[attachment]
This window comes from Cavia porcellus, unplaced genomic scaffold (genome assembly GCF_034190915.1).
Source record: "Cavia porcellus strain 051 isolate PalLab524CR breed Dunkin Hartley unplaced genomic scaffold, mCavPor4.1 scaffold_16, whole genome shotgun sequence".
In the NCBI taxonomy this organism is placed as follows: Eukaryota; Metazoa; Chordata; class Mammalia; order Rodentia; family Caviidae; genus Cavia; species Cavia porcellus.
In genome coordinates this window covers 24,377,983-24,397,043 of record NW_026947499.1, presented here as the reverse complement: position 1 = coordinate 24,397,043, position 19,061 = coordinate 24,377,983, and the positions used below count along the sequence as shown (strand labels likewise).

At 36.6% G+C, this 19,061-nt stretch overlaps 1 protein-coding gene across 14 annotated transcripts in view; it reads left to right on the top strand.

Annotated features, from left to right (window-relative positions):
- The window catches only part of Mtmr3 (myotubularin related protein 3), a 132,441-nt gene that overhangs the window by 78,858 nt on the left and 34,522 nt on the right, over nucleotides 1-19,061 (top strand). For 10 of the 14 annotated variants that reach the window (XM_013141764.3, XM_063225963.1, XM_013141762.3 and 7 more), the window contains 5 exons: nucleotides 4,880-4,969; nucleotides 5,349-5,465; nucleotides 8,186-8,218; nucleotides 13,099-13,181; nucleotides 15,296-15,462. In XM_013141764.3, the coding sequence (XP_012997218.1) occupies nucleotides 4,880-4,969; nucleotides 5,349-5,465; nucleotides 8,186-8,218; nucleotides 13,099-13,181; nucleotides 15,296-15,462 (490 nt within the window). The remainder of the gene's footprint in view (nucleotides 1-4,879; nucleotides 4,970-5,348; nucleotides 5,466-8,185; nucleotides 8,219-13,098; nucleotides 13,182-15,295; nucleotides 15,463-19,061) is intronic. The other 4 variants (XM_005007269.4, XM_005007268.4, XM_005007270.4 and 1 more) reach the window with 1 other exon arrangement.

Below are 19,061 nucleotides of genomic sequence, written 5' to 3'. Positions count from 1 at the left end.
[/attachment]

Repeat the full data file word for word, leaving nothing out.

This window comes from Cavia porcellus, unplaced genomic scaffold (genome assembly GCF_034190915.1).
Source record: "Cavia porcellus strain 051 isolate PalLab524CR breed Dunkin Hartley unplaced genomic scaffold, mCavPor4.1 scaffold_16, whole genome shotgun sequence".
In the NCBI taxonomy this organism is placed as follows: Eukaryota; Metazoa; Chordata; class Mammalia; order Rodentia; family Caviidae; genus Cavia; species Cavia porcellus.
In genome coordinates this window covers 24,377,983-24,397,043 of record NW_026947499.1, presented here as the reverse complement: position 1 = coordinate 24,397,043, position 19,061 = coordinate 24,377,983, and the positions used below count along the sequence as shown (strand labels likewise).

At 36.6% G+C, this 19,061-nt stretch overlaps 1 protein-coding gene across 14 annotated transcripts in view; it reads left to right on the top strand.

Annotated features, from left to right (window-relative positions):
- The window catches only part of Mtmr3 (myotubularin related protein 3), a 132,441-nt gene that overhangs the window by 78,858 nt on the left and 34,522 nt on the right, over nucleotides 1-19,061 (top strand). For 10 of the 14 annotated variants that reach the window (XM_013141764.3, XM_063225963.1, XM_013141762.3 and 7 more), the window contains 5 exons: nucleotides 4,880-4,969; nucleotides 5,349-5,465; nucleotides 8,186-8,218; nucleotides 13,099-13,181; nucleotides 15,296-15,462. In XM_013141764.3, the coding sequence (XP_012997218.1) occupies nucleotides 4,880-4,969; nucleotides 5,349-5,465; nucleotides 8,186-8,218; nucleotides 13,099-13,181; nucleotides 15,296-15,462 (490 nt within the window). The remainder of the gene's footprint in view (nucleotides 1-4,879; nucleotides 4,970-5,348; nucleotides 5,466-8,185; nucleotides 8,219-13,098; nucleotides 13,182-15,295; nucleotides 15,463-19,061) is intronic. The other 4 variants (XM_005007269.4, XM_005007268.4, XM_005007270.4 and 1 more) reach the window with 1 other exon arrangement.

Below are 19,061 nucleotides of genomic sequence, written 5' to 3'. Positions count from 1 at the left end.